The danger with praise

Last week I gave back my students their first papers, which they had written about the Viking Age in the North Atlantic. I actually gave them their papers one day with my comments on it, but without a grade, and let them tell me what grade they thought the paper deserved. Most students gave themselves a B+, which actually is about what I was going to give them. One student gave himself a C, which was too low; his paper was not that bad. 

Another one of my students came up to me all freaked out about my comments, and wanted to argue every single point I had made. He tried to verbally explain things he had not explained well in the paper. After about 5 minutes of this, I finally put my arm around his shoulders and asked him if he thought his paper was really terrible or something? "Yes! You said my thesis contradicted my conclusion, that makes a bad paper!" I simply shook my head and took the paper away from him. Today I am giving him back his paper and he'll see his final grade. It is an A-.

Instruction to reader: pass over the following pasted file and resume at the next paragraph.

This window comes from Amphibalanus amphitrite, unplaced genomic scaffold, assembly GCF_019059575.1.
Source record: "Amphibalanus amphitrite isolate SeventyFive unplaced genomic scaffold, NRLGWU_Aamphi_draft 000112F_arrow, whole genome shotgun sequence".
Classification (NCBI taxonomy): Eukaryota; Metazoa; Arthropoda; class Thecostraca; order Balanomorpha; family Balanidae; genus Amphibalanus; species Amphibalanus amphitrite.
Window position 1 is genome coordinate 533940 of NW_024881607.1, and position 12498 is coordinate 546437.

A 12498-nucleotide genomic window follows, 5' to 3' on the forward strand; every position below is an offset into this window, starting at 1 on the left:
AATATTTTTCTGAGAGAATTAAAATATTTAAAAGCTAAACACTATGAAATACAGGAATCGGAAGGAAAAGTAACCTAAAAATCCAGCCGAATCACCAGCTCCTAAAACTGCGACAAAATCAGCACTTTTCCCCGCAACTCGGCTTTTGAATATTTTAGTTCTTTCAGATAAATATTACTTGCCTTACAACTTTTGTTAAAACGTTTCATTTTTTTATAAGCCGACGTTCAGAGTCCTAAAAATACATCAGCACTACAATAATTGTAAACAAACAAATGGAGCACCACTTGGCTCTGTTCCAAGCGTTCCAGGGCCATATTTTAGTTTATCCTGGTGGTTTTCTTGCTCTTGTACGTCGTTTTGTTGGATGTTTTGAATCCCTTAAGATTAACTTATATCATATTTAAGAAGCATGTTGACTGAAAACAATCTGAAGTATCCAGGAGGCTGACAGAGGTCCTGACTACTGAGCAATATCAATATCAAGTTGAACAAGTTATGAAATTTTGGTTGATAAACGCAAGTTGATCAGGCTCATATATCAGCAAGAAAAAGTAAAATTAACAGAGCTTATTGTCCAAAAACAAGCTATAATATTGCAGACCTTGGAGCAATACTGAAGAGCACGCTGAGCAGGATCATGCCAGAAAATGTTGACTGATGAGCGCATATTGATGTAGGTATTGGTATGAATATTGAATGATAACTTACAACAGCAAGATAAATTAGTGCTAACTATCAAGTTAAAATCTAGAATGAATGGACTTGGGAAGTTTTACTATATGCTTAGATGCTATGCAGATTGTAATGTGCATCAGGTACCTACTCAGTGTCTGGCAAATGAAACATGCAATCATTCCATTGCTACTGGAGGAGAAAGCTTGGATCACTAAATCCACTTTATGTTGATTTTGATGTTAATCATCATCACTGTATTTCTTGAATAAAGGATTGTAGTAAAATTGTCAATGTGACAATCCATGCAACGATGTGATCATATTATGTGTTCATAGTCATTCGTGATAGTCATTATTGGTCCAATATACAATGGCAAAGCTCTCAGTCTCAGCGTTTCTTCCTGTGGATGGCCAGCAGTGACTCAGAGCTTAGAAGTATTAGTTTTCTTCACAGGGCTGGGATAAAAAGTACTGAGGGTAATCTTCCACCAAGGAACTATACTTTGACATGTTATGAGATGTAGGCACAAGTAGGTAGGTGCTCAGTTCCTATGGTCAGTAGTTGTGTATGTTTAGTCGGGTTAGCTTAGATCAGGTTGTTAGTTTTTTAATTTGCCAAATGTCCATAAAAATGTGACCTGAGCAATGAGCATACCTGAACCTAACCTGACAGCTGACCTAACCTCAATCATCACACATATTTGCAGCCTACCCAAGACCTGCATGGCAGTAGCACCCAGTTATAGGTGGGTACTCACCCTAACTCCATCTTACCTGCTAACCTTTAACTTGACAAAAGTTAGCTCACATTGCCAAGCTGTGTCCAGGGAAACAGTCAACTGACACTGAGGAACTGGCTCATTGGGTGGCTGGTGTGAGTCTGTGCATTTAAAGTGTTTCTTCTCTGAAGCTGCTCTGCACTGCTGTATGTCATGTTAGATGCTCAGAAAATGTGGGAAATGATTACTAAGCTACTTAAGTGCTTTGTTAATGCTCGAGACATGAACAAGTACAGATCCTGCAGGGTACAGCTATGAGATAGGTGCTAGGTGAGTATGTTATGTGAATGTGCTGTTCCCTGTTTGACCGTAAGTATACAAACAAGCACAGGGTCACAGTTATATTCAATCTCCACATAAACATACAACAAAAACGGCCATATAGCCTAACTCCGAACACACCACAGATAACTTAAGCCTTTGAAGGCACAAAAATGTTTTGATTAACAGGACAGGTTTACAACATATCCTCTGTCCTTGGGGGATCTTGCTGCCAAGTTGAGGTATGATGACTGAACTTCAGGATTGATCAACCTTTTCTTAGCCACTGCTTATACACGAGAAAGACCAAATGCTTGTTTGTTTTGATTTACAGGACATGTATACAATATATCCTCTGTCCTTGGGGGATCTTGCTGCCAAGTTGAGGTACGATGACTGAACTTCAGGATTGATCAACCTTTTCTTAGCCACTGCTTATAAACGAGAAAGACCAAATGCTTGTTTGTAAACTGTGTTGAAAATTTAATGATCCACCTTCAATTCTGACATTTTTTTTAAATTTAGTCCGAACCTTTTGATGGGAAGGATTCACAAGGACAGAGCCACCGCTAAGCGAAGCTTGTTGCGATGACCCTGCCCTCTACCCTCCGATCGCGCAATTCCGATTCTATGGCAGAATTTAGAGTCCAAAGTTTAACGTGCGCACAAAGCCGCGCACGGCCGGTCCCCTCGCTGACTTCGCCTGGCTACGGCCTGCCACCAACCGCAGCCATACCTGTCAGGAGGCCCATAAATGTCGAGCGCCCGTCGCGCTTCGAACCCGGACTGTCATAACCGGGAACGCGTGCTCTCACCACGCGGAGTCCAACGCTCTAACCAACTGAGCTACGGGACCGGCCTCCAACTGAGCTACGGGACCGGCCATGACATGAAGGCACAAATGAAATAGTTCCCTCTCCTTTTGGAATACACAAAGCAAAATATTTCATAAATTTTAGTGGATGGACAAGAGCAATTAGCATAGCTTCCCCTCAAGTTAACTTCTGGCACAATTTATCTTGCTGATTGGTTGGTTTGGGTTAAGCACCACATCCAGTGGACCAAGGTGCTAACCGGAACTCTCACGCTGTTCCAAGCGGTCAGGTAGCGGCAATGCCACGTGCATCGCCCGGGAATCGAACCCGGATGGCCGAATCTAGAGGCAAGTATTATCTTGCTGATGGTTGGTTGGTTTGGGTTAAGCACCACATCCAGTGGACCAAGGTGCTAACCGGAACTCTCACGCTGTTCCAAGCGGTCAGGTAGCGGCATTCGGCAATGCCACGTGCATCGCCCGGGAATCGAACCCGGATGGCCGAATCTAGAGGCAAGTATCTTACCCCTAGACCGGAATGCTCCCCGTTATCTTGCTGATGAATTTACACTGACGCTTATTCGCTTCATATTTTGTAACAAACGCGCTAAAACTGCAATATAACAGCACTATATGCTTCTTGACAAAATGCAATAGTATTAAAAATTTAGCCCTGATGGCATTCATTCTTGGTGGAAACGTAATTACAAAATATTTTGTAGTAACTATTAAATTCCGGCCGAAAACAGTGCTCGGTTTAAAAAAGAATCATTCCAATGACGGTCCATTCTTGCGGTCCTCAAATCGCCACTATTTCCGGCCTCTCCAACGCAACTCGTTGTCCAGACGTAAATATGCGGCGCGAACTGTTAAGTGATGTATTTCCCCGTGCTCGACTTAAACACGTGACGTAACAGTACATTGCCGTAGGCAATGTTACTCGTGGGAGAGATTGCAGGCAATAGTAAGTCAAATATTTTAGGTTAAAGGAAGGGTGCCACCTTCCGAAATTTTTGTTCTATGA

I am concerned of course that now he will think he does not have to try very hard on his next paper, since he did not get a failing grade on this paper. That would of course be disastrous, if he were to decide that a paper with that sort of flaw was indeed good enough. But instead I am keeping my fingers crossed that he will know next time not to write something so incomprehensible and vague in his introduction as to even appear to contradict with his conclusion. 

I am hoping, in other words, that he is self-motivated to write well, rather than being motivated by some sort of arbitrary grade. 


Popular posts from this blog

Dett í, ofan á, úr, út

Icelandic Provisions

The sky weeps